I regret to inform you that president Buhari has done it again. Just over two years ago, I had cause to defend the constituency of which I am a part when he made remarks in London during a newspaper interview implying that Nigerians abroad have a single story of criminality. A few days ago during a Commonwealth Business Forum session, in London yet again (what is it about London that triggers the president one wonders), he made comments that kicked up an almighty firestorm among young Nigerians. His supporters will try to say it was a slip, but it’s a slip he keeps making.
In answering, or trying to answer, questions about Nigeria’s troubled north east, the Continental Free Trade Area (CFTA)—which Nigeria pulled out of signing at the last minute—and Nigeria’s economy in general, he delivered a broadside at Nigeria’s young population saying they were lazy and entitled and perhaps deluded.
More than 60% of the population is below 30, a lot of them haven’t been to school and they are claiming that Nigeria is an oil producing country, therefore, they should sit and do nothing, and get housing, healthcare, education free.
What was most amusing, for lack of a better word, was not whether young Nigerians are deluded. It was the idea that a Nigerian government has any of the above gifts in its power to dispense.
It is the president’s comments about education that are most painful and downright cruel. It is impossible to exaggerate the damage that has been done to Nigerian education over many years. Routinely, at every stage, it fails young Nigerians and then delivers them into the job market with no skills or preparation to take on the world and make a success of their lives. And they are the lucky ones—UNICEF estimates that Nigeria has 10.5 million children of school age who do not get into school at all, the highest in the world.
Following the journey of children through the Nigerian education system, and the federal funding that follows them, is a traumatic exercise. At the primary school level (the responsibility of cash-strapped and hapless state governments) and secondary levels (where the federal government steps in with a relatively minor role), funding for education is terribly squeezed or even non-existent. Though many millions will drop off along the way, for the students who manage to make it to higher education the federal government then turns on the funding tap.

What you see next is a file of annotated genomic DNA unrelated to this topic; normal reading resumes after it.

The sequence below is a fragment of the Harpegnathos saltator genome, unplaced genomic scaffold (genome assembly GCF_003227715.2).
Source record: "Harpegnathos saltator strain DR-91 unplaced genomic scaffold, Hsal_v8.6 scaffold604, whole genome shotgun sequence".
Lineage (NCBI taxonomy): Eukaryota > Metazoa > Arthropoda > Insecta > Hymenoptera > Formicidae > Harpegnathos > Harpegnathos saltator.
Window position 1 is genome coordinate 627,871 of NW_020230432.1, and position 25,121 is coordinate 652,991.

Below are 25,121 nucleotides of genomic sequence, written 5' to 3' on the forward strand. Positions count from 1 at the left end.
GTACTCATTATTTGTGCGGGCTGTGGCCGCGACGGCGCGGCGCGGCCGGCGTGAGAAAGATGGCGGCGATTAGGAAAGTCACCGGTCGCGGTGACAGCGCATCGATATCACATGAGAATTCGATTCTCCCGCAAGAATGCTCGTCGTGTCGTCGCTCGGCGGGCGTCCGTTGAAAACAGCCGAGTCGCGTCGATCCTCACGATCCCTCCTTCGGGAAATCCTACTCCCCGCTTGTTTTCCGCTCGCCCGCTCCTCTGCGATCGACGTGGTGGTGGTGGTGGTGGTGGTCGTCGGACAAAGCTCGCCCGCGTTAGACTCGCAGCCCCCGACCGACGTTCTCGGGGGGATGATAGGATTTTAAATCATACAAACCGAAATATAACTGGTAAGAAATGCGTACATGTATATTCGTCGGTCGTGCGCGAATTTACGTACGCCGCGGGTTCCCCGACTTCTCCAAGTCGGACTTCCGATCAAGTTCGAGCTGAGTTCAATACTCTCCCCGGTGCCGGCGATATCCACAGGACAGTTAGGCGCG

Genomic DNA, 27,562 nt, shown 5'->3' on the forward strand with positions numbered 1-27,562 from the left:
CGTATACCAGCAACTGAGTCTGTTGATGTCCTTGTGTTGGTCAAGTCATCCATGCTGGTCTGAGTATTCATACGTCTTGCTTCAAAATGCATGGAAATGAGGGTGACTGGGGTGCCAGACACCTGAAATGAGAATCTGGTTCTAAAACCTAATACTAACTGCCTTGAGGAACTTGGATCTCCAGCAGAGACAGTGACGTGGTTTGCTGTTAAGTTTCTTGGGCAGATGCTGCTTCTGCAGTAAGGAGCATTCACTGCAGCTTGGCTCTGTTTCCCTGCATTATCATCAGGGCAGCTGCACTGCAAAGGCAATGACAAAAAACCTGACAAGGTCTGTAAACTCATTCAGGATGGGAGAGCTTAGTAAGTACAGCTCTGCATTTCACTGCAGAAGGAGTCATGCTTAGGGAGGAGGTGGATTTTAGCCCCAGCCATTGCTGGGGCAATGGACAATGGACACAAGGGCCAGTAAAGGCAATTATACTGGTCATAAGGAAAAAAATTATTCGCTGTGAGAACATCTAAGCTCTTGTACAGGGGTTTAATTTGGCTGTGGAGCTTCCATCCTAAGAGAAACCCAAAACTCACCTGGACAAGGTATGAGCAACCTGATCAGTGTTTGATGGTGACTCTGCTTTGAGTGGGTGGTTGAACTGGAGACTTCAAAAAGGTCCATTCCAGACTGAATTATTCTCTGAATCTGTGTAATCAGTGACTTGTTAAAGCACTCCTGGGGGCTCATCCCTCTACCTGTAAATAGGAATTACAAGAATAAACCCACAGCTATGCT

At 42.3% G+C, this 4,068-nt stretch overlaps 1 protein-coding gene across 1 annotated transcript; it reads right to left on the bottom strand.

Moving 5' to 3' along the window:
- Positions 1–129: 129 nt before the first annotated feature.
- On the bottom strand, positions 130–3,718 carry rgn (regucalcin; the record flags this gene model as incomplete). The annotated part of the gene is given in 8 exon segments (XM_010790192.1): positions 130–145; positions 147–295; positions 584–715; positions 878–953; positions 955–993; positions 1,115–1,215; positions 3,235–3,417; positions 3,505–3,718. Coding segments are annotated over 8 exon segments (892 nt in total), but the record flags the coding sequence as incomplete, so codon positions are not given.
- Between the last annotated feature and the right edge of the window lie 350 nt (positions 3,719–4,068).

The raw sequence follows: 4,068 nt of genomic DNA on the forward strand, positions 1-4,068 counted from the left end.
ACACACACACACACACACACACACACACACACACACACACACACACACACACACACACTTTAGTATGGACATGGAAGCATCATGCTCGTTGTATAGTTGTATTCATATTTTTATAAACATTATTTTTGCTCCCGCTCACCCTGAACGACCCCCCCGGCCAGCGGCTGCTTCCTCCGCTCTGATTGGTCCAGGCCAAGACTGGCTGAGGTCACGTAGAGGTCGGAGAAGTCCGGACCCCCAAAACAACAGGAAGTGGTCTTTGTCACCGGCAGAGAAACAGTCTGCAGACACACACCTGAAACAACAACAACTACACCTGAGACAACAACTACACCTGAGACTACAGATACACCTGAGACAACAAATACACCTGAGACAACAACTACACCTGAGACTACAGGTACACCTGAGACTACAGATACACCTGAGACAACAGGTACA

In the proposed 2018 budget (pdf, pg 1228) the federal government proposes to spend a total of 606 billion naira ($1.7 billion) on education. About 400 billion naira of this total (65%) goes directly to higher education. The federal government’s contribution to basic education gets 114 billion naira (96% of which goes to salaries) via the Universal Basic Education Commission (UBEC). The over 100 secondary schools the federal government is responsible for, collectively known as ‘unity schools’, get a total of 32 billion naira to share among themselves, 8% of what goes to universities.
How Nigeria came to neglect and debase primary and secondary education and then dedicate the biggest chunk of its budget to tertiary education has many reasons but two in particular stand out.
First, the Academic Staff Union of Universities (ASUU) is easily one of the most effective unions in Nigeria in terms of getting the government to bend to its will. It is impossible to write Nigeria’s history since 1978 when the union was formed without documenting the numerous strikes they have embarked on. As a victim of Nigerian universities myself, one year was added to my university education by ASUU strikes and I can be considered lucky, many others had more than a year added.
These strikes and ASUU’s relationship with the government are almost comical to observe. They demand money, government ignores them, they go on strike, the government agrees to their (impossible) demands, they go back to work. Everyone breathes a sigh of relief waiting for the inevitable accusations from ASUU that the government has reneged on its agreement. Most recently it claimed the government owes universities 800 billion naira, more than double what they are to receive in this year’s budget. At some point in the near future they will go on strike again and the government will pay up in some form.